Expo food on course to be safe

10:38, April 14, 2010      

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Workers make sesame balls and dumplings on Tuesday in a Henan factory authorized to produce food for the Shanghai Expo. [China Daily]

The World Expo will provide food that is safe and of good quality, and it will also meet the highest standards under a tracking system that will enable it to be traced back to its source, local officials said on Tuesday.

Organizers of the Expo will use Radio Frequency Identification, a kind of electronic identification tag, and other technologies to track food through its entire supply chain, including food producers, processing factories, storage and transport businesses.

"Such a system can help the organizer to guarantee food safety and quality all the way from production to the dinner table," Xie Minqiang, deputy director of the Shanghai Food and Drug Administration, said at a press conference.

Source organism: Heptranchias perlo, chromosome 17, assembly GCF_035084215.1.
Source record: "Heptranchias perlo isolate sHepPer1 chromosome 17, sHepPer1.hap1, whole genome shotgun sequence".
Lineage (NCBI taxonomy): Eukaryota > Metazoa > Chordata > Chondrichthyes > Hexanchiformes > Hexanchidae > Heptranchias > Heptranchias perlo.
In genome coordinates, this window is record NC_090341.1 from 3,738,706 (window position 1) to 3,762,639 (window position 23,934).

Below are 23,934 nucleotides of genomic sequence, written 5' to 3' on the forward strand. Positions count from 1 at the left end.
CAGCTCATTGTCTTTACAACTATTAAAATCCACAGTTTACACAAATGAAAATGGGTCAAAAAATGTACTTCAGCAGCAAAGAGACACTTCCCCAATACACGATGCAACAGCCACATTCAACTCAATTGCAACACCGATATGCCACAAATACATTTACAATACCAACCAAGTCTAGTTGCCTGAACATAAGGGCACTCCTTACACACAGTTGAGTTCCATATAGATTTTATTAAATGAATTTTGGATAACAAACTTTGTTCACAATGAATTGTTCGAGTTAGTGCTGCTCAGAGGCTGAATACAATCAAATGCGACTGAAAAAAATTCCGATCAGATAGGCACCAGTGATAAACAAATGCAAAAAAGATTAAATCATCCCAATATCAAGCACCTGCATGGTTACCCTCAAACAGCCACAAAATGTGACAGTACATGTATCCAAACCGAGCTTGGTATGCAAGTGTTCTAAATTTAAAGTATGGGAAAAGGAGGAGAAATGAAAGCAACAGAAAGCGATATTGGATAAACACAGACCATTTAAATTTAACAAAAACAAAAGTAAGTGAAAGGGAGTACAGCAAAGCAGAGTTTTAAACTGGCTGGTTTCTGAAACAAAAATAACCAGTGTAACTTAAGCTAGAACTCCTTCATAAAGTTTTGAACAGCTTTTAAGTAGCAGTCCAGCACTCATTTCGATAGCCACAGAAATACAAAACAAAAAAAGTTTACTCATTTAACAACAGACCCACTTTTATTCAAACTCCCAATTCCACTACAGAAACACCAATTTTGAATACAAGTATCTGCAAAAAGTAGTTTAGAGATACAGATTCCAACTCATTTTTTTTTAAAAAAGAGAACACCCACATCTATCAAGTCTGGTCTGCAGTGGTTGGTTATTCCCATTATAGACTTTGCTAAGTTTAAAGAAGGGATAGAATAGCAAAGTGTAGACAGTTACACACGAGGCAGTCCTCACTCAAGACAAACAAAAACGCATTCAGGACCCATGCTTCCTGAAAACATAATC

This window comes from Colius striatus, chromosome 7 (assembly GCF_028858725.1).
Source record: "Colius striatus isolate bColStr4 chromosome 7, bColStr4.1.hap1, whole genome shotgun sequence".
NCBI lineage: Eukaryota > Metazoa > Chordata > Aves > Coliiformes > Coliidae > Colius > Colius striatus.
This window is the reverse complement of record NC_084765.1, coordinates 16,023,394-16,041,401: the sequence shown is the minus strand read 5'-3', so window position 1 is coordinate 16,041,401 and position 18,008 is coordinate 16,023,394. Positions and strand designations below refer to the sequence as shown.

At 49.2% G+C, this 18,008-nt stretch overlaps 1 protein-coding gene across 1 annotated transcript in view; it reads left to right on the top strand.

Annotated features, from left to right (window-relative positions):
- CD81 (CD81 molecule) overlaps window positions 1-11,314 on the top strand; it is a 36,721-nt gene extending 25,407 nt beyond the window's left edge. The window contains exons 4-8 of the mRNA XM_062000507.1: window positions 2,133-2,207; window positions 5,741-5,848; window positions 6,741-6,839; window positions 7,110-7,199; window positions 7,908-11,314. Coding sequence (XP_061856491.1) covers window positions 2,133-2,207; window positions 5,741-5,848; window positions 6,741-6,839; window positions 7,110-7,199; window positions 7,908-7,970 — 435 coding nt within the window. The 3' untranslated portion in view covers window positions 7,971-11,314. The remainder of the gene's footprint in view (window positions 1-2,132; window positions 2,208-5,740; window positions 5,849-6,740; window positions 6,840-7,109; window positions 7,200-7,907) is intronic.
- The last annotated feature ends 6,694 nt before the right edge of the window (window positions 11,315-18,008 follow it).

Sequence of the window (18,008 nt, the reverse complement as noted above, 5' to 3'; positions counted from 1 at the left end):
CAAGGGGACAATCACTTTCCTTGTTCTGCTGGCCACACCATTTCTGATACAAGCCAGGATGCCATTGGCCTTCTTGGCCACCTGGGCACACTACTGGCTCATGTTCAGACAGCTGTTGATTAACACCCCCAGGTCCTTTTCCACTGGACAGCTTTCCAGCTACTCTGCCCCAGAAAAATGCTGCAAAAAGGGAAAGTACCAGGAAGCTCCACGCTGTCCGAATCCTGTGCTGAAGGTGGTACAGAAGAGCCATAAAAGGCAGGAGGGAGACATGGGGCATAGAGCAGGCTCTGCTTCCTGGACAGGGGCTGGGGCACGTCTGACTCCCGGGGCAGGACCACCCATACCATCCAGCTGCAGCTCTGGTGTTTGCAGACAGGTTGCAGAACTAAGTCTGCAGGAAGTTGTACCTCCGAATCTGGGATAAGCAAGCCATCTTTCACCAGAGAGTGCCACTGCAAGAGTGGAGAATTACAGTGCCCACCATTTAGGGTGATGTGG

All restaurants and food suppliers for the Expo have been chosen strictly on the basis of merit.

More than 2,000 workers who will help run these establishments have been intensively trained, so that they are capable of meeting the requirements of local laws concerning food safety.

The local health and food supervision department also established three food inspection stations at the Expo site. Each station is designed to test more than 50 items and to produce a result within 30 minutes.

As the Expo spans 184 days and an estimated 70 million visitors with diverse eating habits are expected to attend the event, food safety is a crucial issue, Xie said.

At the Expo site itself, there will be approximately 150 food stores and 250 restaurants, which have been required to mark food allergens on their menus.

There will also be 30 monitoring points for drinking water to ensure its safety.

Local food safety watchdogs also intensified their monitoring and supervision activities outside the Expo site by requiring the city's more than 50,000 restaurants to improve their food safety awareness and service levels.

At the press conference, Xie brushed off the concern that Shanghai kitchens might use recycled waste, or swill, oil in cooking, noting that in tests conducted over the past two years more than 99 percent of the oil used in local restaurants was found to be safe.

Source: China Daily


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